I sure do learn a lot from these forums! Thank you.
Instead of using a camera, I scan the slab of wood on a scanner. It works well for the small bowls I make.
I'll attach the directions. I hope they make some sense.
This Is How I Make Bowls From Firewood
1. Obtain a dry slab of wood. I cut a small log into 1” thick pieces and let it dry for two years.
2. Draw a vertical line of a known length down the center of the slab, and make a line across it where the center is. This step is crucial for size, design and proper placement for milling.
3. Scan the slab on a flatbed scanner. Use previews first, to adjust until the center line is vertical. Start a folder called “log bowls”. This is where you will store all related files and toolpaths.
4. Start a new drawing in VCarve. Make it large enough to accommodate your slab.
5. Import the scan of your slab. Adjust the size of the scanned slab so the vertical line from step 2 is the same as the one on the slab.
6. Draw a vertical, and horizontal line on your work area that intersect in the exact center of your work area.
7. Jog the jpeg of the slab so that the center that was determined in step #2 is moved over the intersection of the lines drawn in step #6 (There are other ways to get the same result. I simply chose this one.)
8. Trace around the inner bark area of your slab, then offset inward by .5”. Use Bezier curves to smooth the vector if needed. Delete the original perimeter trace.
9. Turn off the bitmap layer.
10. Delete the horizontal line from step #6.
11. Select the vertical line from step #6, and use the circular array tool to make 300 copies around the rotation center at X:0 Y:0. Total angle =180
12. This will give 300 lines crossing at the center of your drawing.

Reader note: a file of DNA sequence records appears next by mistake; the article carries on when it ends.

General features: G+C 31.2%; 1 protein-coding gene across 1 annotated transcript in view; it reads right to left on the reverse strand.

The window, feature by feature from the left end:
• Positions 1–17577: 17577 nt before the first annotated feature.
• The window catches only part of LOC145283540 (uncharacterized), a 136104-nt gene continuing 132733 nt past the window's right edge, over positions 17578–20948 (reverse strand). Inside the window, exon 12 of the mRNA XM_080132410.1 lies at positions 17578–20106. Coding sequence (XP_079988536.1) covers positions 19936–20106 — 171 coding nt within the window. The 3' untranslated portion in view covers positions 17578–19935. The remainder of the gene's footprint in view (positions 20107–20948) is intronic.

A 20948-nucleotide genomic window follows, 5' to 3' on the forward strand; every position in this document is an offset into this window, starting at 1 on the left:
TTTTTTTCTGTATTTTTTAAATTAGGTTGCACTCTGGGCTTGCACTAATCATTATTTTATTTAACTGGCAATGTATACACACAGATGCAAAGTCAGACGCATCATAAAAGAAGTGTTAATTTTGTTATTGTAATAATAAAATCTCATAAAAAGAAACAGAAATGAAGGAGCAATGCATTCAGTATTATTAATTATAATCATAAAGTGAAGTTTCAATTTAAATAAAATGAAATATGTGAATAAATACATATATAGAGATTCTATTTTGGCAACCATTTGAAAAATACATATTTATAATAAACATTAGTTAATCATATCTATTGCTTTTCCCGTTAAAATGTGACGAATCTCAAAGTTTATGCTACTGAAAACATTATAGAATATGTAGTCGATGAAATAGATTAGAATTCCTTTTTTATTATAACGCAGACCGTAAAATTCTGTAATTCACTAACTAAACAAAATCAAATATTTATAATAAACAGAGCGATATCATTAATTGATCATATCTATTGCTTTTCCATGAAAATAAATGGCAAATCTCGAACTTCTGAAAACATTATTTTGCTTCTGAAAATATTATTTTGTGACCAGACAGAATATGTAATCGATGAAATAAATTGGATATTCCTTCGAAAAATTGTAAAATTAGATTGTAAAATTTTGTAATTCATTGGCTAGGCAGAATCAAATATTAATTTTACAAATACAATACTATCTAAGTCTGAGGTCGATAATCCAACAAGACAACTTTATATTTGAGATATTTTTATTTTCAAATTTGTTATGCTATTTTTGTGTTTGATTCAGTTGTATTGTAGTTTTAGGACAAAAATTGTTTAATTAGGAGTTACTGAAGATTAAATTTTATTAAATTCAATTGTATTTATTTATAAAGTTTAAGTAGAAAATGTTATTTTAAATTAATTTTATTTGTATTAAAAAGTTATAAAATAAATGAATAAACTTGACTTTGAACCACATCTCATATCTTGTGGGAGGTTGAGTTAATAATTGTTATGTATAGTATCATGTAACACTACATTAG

13. Select all 300 lines and use the trim tool to trim all lines to the perimeter vector determined in step #8. (Clear outside boundary.)
14. Select, don’t group, the 300 lines. (At this stage, you should be checking to see that starting points are on the same side for all vectors. Adjust using node editing if necessary.) Select the fluting toolpath. Input the depth of the cut. (I use the full depth if less than 1 inch. Or, within the cut length of the bit.) Ramp at start and end. Select the length of the ramp. (I used 1.5”) Check the Use Vector Selection Order box. Ramp type is smooth. Calculate
15. This step is real important! At this point the bowl vectors will be cut with single passes to full depth. This will create lots of problems for the first cut. The first cut needs to be cut in shallower passes down to the full depth. Subsequent passes will be full depth, but only cutting a little off the side of the previous passes. To find the first pass, use this feature: . It will preview one pass at a time. On the preview, locate the start point of the first pass, and note the X Y locations on the lower right of the screen. Record these coordinates and use them to locate a small circle in your drawing. This small (.01”) circle will then be drawn near the end of the first vector. Create a fluting vector for just this one vector (Not the circle. It was just used to identify the proper vector.). I used .0625” passes for this vector. Preview to see if it is in the right place. Adjust if needed. Be sure to move this first vector up to first position in the toolpath menu. Slow the preview down to be sure that cuts are being made in the proper order.
16. Save these two toolpaths as one. Put it in the folder from step #3.
17. Save your crv file in the folder from step #3.
18. Setup your slab on the cnc so that the vertical line drawn in Step #2 is parallel to the Y axis. Set X Y Z zero based on the line drawn on the slab.
19. When making the cut, I start with a FRO of about 30%. This gives time to react if something was done wrong…Like setting XYZ zero, then forgetting to tell the controller. Or forgetting to match the slab center with the job center, way back during the design stage.
20. After determining that the cut is working properly, increase the FRO.
21. It has averaged 45-60 minutes to cut a bowl.